Martha Bulloch

Martha Bulloch

Martha Bulloch Roosevelt (July 8, 1835 – February 14, 1884) was the mother of US President Theodore Roosevelt and the paternal grandmother of Eleanor Roosevelt. She was usually known as Mittie.She married Theodore Roosevelt, Sr., and had four children. she was a descendent of Archibald Bulloch.


Martha was born in Hartford, Connecticut on July 8, 1835 to Major James Stephens Bulloch and Martha (Stewart) Elliott Bulloch, where her mother was visiting her stepson James Dunwoody Bulloch at boarding school. After a few months in Hartford, baby Mittie and her mother returned to their home in Savannah where Mittie was first raised. []

When Mittie was five, Major Bulloch moved the family to Cobb County, Georgia and the new village that would become Roswell, Georgia. It was just north of the Chattahoochee River and Atlanta, Georgia. Major Bulloch had gone there to be a partner in a new cotton mill with Roswell King, the founder of the town. Major Bulloch had a mansion built. Soon after it was completed in 1839, the family moved into Bulloch Hall. Because it is a significant antebellum structure, it has been listed on the National Register of Historic Places.This was a wealthy planter family, part of the elite of Georgia. In 1850, the Bullochs held thirty-one enslaved African-Americans, most of whom worked in their cotton fields. [] Others were assigned to domestic production of cooking, sewing, and related work to keep the large household running. (Recent research in Bulloch records identified 33 slaves by name who were held by the family. They have been memorialized on a plaque on the mansion grounds. [] )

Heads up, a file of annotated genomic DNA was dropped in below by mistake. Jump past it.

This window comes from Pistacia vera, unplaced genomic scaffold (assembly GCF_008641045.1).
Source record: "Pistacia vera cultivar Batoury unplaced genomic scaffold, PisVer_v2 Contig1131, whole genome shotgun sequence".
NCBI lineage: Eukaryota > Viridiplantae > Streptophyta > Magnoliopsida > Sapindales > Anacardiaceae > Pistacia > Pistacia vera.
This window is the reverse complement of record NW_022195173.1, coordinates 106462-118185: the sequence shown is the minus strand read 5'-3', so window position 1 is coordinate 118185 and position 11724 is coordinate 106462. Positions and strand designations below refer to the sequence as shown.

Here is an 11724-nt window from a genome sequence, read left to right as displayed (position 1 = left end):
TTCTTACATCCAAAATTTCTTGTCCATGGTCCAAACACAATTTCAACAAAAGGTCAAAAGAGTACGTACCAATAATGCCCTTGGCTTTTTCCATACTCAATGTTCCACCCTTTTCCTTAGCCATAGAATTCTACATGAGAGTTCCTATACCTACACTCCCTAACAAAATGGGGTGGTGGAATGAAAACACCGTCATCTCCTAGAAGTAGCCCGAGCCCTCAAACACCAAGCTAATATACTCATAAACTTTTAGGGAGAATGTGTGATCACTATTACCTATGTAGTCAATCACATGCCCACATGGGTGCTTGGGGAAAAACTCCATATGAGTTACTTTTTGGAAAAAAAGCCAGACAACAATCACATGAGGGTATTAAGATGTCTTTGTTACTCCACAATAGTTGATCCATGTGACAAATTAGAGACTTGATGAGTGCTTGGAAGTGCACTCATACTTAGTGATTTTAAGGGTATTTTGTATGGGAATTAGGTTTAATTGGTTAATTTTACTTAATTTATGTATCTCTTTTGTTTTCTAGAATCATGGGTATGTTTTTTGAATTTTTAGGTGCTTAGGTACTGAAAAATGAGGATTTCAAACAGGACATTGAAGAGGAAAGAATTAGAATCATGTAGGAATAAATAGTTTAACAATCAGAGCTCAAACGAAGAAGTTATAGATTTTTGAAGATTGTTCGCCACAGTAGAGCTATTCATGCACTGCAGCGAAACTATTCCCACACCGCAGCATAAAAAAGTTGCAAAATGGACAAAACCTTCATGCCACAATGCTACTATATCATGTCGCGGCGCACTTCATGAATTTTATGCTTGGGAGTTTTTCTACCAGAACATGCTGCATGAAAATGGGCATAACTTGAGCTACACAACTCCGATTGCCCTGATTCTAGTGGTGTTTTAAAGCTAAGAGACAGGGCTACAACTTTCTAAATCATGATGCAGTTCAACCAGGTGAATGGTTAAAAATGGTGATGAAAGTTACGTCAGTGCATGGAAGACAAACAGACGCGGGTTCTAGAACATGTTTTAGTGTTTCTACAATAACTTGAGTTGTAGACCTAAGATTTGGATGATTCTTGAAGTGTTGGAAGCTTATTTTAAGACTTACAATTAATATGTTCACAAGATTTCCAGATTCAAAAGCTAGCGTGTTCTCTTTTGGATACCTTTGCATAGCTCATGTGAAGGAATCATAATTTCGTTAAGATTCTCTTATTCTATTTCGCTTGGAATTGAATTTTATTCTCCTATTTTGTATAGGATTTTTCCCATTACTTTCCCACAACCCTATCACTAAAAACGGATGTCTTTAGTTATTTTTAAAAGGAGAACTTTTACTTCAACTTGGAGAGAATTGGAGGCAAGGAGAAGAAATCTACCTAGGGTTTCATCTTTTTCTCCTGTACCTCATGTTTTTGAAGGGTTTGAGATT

After Major Bulloch's death in 1849, the family's fortunes declined somewhat, but they nonetheless gave Mittie a grand party for her wedding. As was expected, Martha Bulloch's brothers, James and Irvine Bulloch fought in the Civil War as Confederate officers, and ended up living in England after the war. []

On a separate note, it is believed that the character of Scarlett O'Hara, from Margaret Mitchell's novel, Gone With the Wind, was based off of Mittie. Mittie was a true southern belle, as she was a beautiful and wonderfully happy woman at her best of times, not unlike Margaret Mitchell's fictional Scarlett O'Hara of whom Mittie was probably one real-life source; Mitchell had interviewed Mittie's best childhood friend and bridesmaid, Evelyn King, for a story in the Atlanta Journal newspaper in the early 1930s. In that interview Martha's remarkable beauty, charm and fun-loving nature was laid out in detail. At her worst, however, Mittie was a highly sensitive and emotionally fragile woman. At the least provocation, Mittie would withdraw for days into a self-imposed isolation. During these times, she would be invisible both to the family and to her social life, withdrawing to her room, taking one bath after another and suffering from a host of illnesses. Add to this the fact that his wife, Mittie was terrified for her brothers, James and Irvine Bulloch who were both involved in the Civil War on the Confederate side. James was a confederate agent in Britain and Irvine was the youngest officer on the CSS Alabama, firing the last gun before the ship sank in battle off the coast of Cherbourg, France. These emotional crises were mitigated somewhat by the incredible maturity and management abilities of her eldest daughter, Bamie, who often stepped into a leadership role, especially when her father, "Thee" was often out of town in Washington, visiting Lincoln and lobbying Congress for programs to support the northern troops in the field and their families back home. Nevertheless, had Thee, a Northerner, left his delicate home situation to literally fight against his wife's brothers and her southern kinfolk, the emotional consequences to his already fragile wife would probably have been catastrophic.